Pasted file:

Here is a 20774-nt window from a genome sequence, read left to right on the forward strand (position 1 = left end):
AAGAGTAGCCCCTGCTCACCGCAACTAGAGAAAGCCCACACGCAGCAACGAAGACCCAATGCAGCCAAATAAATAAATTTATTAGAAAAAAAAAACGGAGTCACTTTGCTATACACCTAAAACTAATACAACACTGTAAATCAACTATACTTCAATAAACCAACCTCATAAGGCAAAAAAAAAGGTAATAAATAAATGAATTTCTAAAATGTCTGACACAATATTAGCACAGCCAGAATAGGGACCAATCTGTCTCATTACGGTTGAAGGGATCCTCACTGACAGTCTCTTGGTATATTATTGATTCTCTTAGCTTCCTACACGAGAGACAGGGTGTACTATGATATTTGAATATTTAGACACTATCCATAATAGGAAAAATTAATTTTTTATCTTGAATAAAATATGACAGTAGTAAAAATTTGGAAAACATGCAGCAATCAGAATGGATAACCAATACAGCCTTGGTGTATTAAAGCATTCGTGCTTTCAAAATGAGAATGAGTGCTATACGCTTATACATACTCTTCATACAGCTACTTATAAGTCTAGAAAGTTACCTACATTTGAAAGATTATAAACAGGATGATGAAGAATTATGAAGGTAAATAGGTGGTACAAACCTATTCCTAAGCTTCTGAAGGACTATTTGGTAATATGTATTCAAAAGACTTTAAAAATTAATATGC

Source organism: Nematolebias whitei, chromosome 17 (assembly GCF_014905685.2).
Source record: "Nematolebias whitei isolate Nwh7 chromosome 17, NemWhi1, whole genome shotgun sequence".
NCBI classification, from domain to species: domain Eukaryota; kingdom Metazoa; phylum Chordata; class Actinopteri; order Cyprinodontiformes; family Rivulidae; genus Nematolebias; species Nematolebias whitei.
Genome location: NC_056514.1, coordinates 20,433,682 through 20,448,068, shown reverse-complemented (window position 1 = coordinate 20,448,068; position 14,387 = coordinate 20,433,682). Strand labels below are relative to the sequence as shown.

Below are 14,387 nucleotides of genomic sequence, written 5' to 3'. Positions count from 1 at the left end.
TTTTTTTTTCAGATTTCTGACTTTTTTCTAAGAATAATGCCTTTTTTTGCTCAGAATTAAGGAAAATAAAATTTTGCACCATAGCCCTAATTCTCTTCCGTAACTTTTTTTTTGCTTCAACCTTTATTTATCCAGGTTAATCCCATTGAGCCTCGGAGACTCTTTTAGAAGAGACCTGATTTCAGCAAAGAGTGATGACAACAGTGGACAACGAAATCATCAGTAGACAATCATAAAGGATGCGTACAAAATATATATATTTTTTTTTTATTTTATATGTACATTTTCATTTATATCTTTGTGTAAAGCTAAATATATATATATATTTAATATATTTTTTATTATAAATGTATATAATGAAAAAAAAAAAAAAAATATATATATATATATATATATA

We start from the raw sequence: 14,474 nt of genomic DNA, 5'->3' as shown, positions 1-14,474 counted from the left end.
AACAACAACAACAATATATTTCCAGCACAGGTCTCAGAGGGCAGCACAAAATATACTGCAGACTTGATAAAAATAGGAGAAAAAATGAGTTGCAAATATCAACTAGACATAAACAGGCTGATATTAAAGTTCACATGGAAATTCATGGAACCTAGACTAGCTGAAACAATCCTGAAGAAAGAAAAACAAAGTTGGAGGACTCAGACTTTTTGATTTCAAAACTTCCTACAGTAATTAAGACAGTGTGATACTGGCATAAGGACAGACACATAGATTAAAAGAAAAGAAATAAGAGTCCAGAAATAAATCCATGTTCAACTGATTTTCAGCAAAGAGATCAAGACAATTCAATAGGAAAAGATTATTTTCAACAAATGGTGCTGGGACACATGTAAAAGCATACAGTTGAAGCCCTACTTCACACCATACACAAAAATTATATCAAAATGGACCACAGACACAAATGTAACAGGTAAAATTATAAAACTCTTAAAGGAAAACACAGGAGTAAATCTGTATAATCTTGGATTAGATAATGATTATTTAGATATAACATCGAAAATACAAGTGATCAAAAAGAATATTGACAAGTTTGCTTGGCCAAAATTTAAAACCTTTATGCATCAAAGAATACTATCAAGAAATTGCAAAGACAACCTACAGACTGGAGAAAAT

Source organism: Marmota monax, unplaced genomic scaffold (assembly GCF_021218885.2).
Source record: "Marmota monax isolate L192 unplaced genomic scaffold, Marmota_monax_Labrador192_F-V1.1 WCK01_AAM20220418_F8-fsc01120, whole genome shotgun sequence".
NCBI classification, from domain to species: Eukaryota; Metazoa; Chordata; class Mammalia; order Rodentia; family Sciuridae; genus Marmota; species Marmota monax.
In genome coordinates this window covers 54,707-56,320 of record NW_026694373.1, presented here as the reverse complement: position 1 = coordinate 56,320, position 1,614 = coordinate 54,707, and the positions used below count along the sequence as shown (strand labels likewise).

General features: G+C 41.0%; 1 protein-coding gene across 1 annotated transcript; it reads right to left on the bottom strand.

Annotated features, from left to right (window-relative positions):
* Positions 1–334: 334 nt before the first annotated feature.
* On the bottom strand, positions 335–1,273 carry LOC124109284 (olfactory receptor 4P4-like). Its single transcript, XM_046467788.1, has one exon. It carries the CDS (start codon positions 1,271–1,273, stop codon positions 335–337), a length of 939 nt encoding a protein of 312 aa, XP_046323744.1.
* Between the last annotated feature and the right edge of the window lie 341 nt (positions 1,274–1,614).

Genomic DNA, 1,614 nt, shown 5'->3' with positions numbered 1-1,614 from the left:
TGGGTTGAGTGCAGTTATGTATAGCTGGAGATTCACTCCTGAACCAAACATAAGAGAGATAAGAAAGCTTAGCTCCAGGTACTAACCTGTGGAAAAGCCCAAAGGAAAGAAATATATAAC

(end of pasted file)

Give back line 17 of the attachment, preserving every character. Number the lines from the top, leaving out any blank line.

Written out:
* Positions 1–334: 334 nt before the first annotated feature.